Saturday, May 12, 2012

Review: Morabito Tomato Pie

Tomato pie has a few differing definitions. In Trenton NJ and New Haven CT, pie makers use it to describe their crust-tomatoes-cheese product. It is distinctly different than other pizzas that use (typically) more cheese and less chunky tomatoes or sauce, but still clearly pizza. In the close Western suburbs of Philadelphia, tomato pie comes most often from a bakery, not a pizzeria, and it has no cheese or a mere dusting of Parmesan. The sauce is applied thickly, and it’s often sweeter than normal. Its crust is rectangular, thick like a Sicilian pie, but generally light and airy. And it is most often served and eaten at room temperature. The square slice at the fabled L&B Spumoni Gardens in Brooklyn is, essentially, tomato pie served hot from the oven (and a great slice).
Before cooking and doctoring. Click to enlarge!

The epicenter for cheeseless tomato pie is Norristown/Conshohocken. We’ve had the tomato pie from Conshohocken Italian Bakery (Conshy Bakery) and it’s very good; the tomato pie from Corropolese in Norristown is ethereal and made the list of our 41 best pies to date. All of this is background for my delightful surprise when, last weekend in Costco (Wilmington DE), we found a big stack of tomato pies from Morabito’s in Norristown. A huge rectangle pie was $6.99 and naturally, I had to have it. 

We’re fans in general of the gigantic slices of hot soft Americanized pizza you can get in-store, as well as the take-and-bake variety. Finding a more authentic product from a local bakery was a delightful surprise, and I wonder how far it is distributed?  Nice to see a local bakery get a slot selling in Costco, and nice to expose the masses to better pizza-like products.

For context, it’s good to know that I like tomato pie for its simplicity – good bread with good sauce. A slice from Corropolese or L&B is heavenly. “Having said that,” (, I sometimes think of tomato pie as a Sicilian pizza without the cheese. So I typically doctor it up and turn it into pizza. While at Costco, I purchased a ball of fresh mozzarella and twin sticks of soppressata and hard salami. 
Doctored up, pre-bake

When it was time to eat this pie, I covered it in half-moons of dense hard salami slices (sort of like non-spicy pepperoni). I did the same thing with slices of the fresh mozzarella, but I left about a quarter of the pie cheeseless for two reasons – I wanted to try it as the bakers intended (albeit heated), and EPBAC (eats pizza but avoids cheese) likes any pizza better when the cheese is reduced/eliminated.
Out of the oven

It went into my conventional gas oven at 375 degrees, directly on the center rack (no pan). I baked it for 10 minutes, then switched to broil for 4 minutes or so until the cheese began to brown and bubble. The broil technique is great for the last few minutes of any pizza in the oven, whether home-made, fresh-made, or reheating. Gets that nice sizzly taste and texture on top without burning the bottom crust.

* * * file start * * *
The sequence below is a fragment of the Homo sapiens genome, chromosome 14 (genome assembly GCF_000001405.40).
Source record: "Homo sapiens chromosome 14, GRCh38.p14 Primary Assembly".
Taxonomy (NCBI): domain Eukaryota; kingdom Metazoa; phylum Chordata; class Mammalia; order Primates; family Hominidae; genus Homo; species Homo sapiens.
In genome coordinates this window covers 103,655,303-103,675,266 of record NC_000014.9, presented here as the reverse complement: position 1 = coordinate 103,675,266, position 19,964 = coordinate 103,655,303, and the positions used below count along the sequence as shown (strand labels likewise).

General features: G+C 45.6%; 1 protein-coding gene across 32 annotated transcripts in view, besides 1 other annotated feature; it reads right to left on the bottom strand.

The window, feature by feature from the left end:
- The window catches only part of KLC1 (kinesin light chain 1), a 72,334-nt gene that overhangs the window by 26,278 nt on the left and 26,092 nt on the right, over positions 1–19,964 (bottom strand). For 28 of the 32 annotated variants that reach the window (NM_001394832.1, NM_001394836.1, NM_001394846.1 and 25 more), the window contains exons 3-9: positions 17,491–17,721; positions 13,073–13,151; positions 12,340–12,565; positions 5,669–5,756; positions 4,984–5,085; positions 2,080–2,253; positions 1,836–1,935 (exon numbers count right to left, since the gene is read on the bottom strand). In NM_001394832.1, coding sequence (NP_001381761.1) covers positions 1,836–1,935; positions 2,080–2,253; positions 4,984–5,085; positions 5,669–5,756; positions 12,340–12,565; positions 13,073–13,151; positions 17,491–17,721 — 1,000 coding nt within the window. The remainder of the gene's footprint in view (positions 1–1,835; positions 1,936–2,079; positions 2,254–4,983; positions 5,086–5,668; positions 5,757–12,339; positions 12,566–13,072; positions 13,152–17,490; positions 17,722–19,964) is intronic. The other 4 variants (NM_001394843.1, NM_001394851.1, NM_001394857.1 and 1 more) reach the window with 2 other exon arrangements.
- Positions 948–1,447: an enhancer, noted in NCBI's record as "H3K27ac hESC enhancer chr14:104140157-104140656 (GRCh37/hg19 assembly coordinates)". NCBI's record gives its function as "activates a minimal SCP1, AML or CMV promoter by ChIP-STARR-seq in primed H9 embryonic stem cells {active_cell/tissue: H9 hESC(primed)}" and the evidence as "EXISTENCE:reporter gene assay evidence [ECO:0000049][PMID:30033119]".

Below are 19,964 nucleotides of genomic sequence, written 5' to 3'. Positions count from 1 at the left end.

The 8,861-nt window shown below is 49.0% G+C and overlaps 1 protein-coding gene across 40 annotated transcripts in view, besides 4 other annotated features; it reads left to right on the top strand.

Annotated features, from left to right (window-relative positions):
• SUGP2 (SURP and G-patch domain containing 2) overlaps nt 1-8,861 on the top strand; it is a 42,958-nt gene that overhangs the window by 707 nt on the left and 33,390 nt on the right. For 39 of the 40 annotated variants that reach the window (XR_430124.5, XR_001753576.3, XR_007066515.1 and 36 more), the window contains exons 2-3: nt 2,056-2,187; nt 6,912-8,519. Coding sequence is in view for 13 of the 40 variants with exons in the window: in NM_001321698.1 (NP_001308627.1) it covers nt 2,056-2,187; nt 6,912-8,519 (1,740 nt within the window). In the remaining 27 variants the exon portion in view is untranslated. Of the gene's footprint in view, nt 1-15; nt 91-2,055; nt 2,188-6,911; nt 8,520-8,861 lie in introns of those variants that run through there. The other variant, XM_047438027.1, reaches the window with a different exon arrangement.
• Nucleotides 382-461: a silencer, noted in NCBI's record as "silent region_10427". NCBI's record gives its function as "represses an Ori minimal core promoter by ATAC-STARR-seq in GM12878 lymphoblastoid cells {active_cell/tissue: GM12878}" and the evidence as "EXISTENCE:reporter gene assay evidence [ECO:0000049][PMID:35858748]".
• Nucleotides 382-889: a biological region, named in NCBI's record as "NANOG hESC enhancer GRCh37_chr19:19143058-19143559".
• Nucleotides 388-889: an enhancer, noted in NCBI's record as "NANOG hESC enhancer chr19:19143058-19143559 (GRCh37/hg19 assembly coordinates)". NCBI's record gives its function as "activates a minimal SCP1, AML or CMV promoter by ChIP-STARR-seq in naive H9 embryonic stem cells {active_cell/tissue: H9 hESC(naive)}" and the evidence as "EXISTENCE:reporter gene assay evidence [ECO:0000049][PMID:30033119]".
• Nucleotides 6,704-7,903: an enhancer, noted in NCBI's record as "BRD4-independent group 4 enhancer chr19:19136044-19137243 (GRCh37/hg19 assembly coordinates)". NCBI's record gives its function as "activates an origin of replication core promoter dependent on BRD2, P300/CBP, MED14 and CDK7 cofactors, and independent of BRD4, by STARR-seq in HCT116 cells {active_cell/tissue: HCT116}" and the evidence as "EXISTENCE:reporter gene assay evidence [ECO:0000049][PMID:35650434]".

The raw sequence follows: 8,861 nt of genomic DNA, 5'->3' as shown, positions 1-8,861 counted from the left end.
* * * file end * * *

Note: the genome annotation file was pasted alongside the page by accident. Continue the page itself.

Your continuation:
Browning of the cheese

When it came out, I sprinkled the top with grated Romano Locatelli cheese and dried basil. Time for the taste test!

The sauce was sweetly delicious, and it was the star element of this tomato pie. The cheese and salami from Costco were high quality, and these salty/savory ingredients worked really well with the sweet tomato sauce. The crust was medium thickness and more dense than the airy stuff from Corropolese; that may be by design, or it may be compaction from sitting for 3 days in my refrigerator with all that sauce riding on top. It had a good moisture balance and a satisfying crispness, although it was uniform in texture and color. On this tomato pie, the crust is a bit of a role player. Tasty, but not a standout. I had one of the no-cheese slices and that does give you the chance to appreciate the simple purity of crust and sauce (even though I had added salami slices).
The understated underside

Morabito Bakery take-home tomato pie from Costco is a winner, and a bargain. The crust gets a 6, the sauce gets an 8.5. You may well enjoy it best as it’s meant to be eaten. Overall, it comes in at 7.5 and we expect to eat this on a regular basis. Kudos (again) to Costco and congrats to Norristown’s own Morabito Bakery. 


  1. This pie is horrible. Definitely no good room temperature. Hardly any cheese. I paid $1.88 which was a good price at least.

    1. Tomato pie - a room temp Sicilian pizza without cheese - is indeed an acquired taste. The sauce and crust on this pie are excellent. If you add cheese and then oven crisp it as I did, you get a pretty affordable & tasty pizza.